Overall, this was a really good, refreshing read that took the messy Phoenix story that preceded it and sort of fixed it. This was a satisfying conclusion to the string of Phoenix sagas that led up to this. Granted, it wasn’t the last Phoenix tale but this still brought things to a gratifying close for a short time, anyway.
Rating: 8.75/10 Pairs well with: other story arcs about Jean Grey as Phoenix.
Published: 1995-1996 Written by: Scott Lobdell, Jeph Loeb, John Francis Moore, Mark Waid, Warren Ellis, Fabian Nicieza, Larry Hama, Howard Mackie, Terry Kavanagh Art by: Roger Cruz, Terry Dodson, Steve Epting, Andy Kubert, Adam Kubert, Carlos Pacheco, Joe Madureira, Tony Daniel, Salvador Larroca, Chris Bachalo, Ken Lashley, Steve Skroce, Ian Churchill, Joe Bennett
Marvel Comics, 1462 Pages
I’ve really only heard great things about The Age of Apocalypse storyline since it started back in 1995, an era where I wasn’t really reading comics for awhile, except for Dark Horse’s Star Wars stuff.
In fact, the last major X-Men related event that I had read before this was X-Cutioner’s Song, a pretty good epic. But shortly after that, I got pretty burnt out once the top Marvel guys went off to form Image and then those comics were constantly hindered by delays and irregular schedules.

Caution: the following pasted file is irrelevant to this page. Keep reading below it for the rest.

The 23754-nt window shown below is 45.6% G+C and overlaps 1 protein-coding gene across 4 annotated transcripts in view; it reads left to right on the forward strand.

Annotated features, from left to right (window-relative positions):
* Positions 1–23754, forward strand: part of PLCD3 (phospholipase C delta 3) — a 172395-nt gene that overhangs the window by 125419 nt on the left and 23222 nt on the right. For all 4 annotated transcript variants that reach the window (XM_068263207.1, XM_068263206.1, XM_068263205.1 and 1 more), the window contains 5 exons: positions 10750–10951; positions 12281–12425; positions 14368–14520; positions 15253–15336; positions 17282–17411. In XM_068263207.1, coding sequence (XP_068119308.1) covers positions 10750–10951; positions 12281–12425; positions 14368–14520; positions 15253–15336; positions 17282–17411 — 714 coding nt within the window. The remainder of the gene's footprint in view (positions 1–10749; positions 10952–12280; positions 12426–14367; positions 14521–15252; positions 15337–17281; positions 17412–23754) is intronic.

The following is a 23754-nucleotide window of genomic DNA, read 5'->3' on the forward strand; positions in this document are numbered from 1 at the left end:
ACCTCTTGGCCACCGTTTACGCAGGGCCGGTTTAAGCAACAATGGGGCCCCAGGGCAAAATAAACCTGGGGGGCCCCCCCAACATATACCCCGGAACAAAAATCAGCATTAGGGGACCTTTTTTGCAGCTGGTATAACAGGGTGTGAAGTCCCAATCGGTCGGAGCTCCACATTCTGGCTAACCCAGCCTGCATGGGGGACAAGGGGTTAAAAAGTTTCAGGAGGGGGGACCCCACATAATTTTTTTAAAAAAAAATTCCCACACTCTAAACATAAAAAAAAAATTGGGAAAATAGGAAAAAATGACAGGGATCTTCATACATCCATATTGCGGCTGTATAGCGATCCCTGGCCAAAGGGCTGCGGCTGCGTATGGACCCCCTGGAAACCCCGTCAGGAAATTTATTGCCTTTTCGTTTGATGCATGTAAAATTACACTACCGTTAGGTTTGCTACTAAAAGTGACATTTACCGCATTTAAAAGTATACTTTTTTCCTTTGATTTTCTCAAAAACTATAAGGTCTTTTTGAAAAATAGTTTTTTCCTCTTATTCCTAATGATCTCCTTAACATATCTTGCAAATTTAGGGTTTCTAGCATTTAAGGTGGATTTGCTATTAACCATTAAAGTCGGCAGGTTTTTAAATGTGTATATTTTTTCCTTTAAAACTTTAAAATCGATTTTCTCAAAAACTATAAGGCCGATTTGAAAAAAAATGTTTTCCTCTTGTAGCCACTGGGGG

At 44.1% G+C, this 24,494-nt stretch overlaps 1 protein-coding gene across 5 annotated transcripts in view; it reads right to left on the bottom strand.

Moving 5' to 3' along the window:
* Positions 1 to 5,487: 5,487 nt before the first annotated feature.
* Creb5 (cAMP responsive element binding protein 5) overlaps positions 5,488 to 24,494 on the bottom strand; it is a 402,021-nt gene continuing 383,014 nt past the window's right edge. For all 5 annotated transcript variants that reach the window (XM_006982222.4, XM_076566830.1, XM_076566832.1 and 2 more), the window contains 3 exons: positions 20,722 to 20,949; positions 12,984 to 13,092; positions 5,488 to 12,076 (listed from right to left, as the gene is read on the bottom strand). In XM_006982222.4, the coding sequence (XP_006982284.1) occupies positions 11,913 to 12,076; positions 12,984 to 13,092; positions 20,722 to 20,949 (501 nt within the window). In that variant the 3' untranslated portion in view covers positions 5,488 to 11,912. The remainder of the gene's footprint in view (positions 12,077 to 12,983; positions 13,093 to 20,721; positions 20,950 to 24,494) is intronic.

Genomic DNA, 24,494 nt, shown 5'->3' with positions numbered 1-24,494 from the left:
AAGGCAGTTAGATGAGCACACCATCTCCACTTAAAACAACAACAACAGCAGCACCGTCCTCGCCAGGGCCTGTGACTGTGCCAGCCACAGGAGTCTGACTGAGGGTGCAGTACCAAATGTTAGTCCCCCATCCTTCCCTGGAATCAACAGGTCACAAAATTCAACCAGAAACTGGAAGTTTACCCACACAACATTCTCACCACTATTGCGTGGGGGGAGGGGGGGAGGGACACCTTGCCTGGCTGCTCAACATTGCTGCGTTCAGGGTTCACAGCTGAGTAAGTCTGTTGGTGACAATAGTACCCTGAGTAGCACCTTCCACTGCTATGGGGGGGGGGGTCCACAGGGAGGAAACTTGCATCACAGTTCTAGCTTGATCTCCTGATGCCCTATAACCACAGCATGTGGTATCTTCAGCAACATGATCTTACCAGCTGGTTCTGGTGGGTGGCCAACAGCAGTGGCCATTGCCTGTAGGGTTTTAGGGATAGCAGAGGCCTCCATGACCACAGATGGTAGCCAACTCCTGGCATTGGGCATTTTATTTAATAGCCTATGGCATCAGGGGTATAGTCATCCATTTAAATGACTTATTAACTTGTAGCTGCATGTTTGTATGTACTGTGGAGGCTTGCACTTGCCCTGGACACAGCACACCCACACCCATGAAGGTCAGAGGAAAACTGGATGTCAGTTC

Based off of all the praise I heard, I always wanted to read this but it was such a massive story, spread over multiple collected volumes that I never really wanted to fork out the over $100 it would cost to buy the whole shebang. So, all these years later, I took advantage of a massive X-Men sale on Comixology and got the entire saga with its prelude for about $20.
Now that I’ve read it, I’m glad I only spent $20 because like Game of Thrones, all my friends and all the critics lied to me about how great this was. It’s not, it’s a clusterfuck of biblical proportions showcasing a lot of the things that were wrong with mid-’90s comic book art from the major publishers.